Saturday, October 30, 2010

From homegrown JSON protocol to JSON-RPC

As I discussed in the previous post, JSON now starts to become fashionable, mostly because of its more compact encoding compared to XML. If we are commited to communicate over JSON with the server, the need for the most common client-server communication pattern, Remote Procedure Call (RPC) arise.

JSON has such a solution, called JSON-RPC. JSON-RPC is a lightweight client-server protocol. Beside the usual stuff (remote method identification, parameter and result encoding, exceptions) it has some remarkable properties that make it particularly suitable for mobile communication.

There are two JSON-RPC specifications out there, JSON-RPC 1.0 and 2.0. While 2.0 in most aspects can be seen as a natural extension of 1.0, there are differences too. JSON-RPC 1.0 was designed to be peer-to-peer with the main transport protocol being TCP. HTTP was also supported but with limitations. JSON-RPC 2.0 is explicitly client-server even though the change is only in the terminology used in the specification. The client-server nature of JSON 2.0 ensures, however, that HTTP as a transport is more naturally supported.

Let's start with the basics.

This is a JSON 1.0 request:


"method" attribute specifies the remote method, "params" attribute has a value of an array with the RPC arguments. The order matters and has to be the same as the arguments on the remote side. JSON-RPC requests and responses are connected with the "id" attribute because requests and responses does not have to be ordered. The response following a request - or over a full duplex bearer like TCP arriving at any time - does not have to be the response to the request just sent. It may be a response to an earlier request and the "id" parameter guarantees that requests can be coupled with their responses.

This is a JSON 1.0 response:

{"error": null, "result": 5, "id": 0}

"result" is the return value of the RPC call, "id" is the same as the corresponding request and "error" carries the error object if there was an error during the RPC processing. RPC 1.0 does not define the error value beside stating that it is an object.

JSON-RPC 2.0 extends JSON-RPC 1.0 in many important ways.
  • In order to provide backward compatibility, JSON-RPC 2.0 requests and responses must all have "jsonrpc": "2.0" attribute.
  • Error object is now specified. It has "code", "message" and "data" attributes (more about that in the specification).
  • It specifies oneway messages that JSON-RPC 2.0 calls notifications. Notifications are requests without "id" attribute. No response can be sent to notifications.
  • There are batched requests and responses. Batch is formed by having an array as top-level element and adding JSON-RPC request or response objects tothis array. E.g. the following is a batched request:

and the following is a batched response:

[{"error": null, "jsonrpc": "2.0", "result": 5, "id": 0},
{"error": null, "jsonrpc": "2.0", "result": 20, "id": 1}]

The following is a JSON-RPC 2.0 error response:

{"jsonrpc": "2.0","error": {"message": "ServiceRequestNotTranslatable", "code": 1000}, "result": null, "id": 12}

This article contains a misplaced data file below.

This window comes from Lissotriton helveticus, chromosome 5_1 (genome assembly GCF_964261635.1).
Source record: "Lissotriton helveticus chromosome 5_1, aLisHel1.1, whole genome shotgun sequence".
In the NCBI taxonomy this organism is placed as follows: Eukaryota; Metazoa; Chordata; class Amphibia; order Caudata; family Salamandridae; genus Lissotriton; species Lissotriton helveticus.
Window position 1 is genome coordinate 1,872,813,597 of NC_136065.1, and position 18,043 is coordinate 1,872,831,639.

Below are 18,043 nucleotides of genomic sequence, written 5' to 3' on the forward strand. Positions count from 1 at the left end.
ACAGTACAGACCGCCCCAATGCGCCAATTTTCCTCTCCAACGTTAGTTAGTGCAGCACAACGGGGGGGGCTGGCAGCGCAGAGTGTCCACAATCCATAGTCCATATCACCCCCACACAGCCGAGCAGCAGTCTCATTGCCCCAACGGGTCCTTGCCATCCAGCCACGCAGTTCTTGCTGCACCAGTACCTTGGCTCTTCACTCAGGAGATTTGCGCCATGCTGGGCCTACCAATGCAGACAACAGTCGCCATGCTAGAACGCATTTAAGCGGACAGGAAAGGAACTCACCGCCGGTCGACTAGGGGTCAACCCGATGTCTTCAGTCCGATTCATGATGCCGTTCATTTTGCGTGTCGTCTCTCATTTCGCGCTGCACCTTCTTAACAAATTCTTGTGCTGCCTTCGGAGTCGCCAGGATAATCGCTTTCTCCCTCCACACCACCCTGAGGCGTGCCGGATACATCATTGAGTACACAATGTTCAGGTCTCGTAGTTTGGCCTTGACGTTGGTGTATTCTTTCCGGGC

That was a lot of explanations, let's see something that works!

Click here to download the example program.

This is the same client-server batch calculator that you have seen in the previous post. Use the deployment instructions of the previous post to try out the example program. If you want to try the example on a real phone, I recommend deploying the server part on the real Google App Engine infrastructure as described in the previous post.

The example program uses JSON-RPC 2.0 as communication protocol between the client and server instead of our homegrown protocol. The biggest change is on the server side, which is implemented as a Python application for Google App Engine. Instead of obscure parsing code, you see remote methods defined like this:

def add(self, v1,v2):
return v1+v2

and the rest is done by the server-side Python JSON-RPC 2.0 framework which I hacked out of this JSON-RPC 1.0 implementation. The client side does not use any framework at all which is a major problem with this example program. So far I have not been able to find any decent JSON-RPC 2.0 client-side framework suitable for Android. If you have an idea, please comment!


Tomas said...

Haven't tried it out yet, but maybe this one?

Gabor Paller said...

Thanks, Tomas, I will try it out and share the experiences. It will take some time, however. :-)

grnadav said...

pardon my french,
but why not try JSON with REST?
why re-invent the wheel with a whole new vocabulary (RPC) instead of using CRUD with REST?
what am i missing here?

Gabor Paller said...

grnadav, the problem goes back to the well-documented verbosity of XML. XML encoding is not bandwidth-efficient, that's why it is not used e.g. in telecom signalling.

XML's verbosity can be tolerated when bandwidth and processing power is abundant, e.g. in traditional enterprise IT applications. One can argue that this is the case with 3G data connection. Maybe yes but the fact is that 40% saving in bandwidth is still relevant in wireless communication.

There are other solutions, e.g. binary XML. Somehow widespread deployment of binary XML outside of WAP world did not progress as quickly as it could have. So there is this attractive replacement which is almost as good as XML but consumes much less bandwidth.

andry said...

very good tutorial and can hopefully help me in building json in the application that I created for this lecture. thank you

Souhaieb Tarhouni said...

thanks for this article, it was very help to understand JSON-RPC,
2 day and i hadn't advanced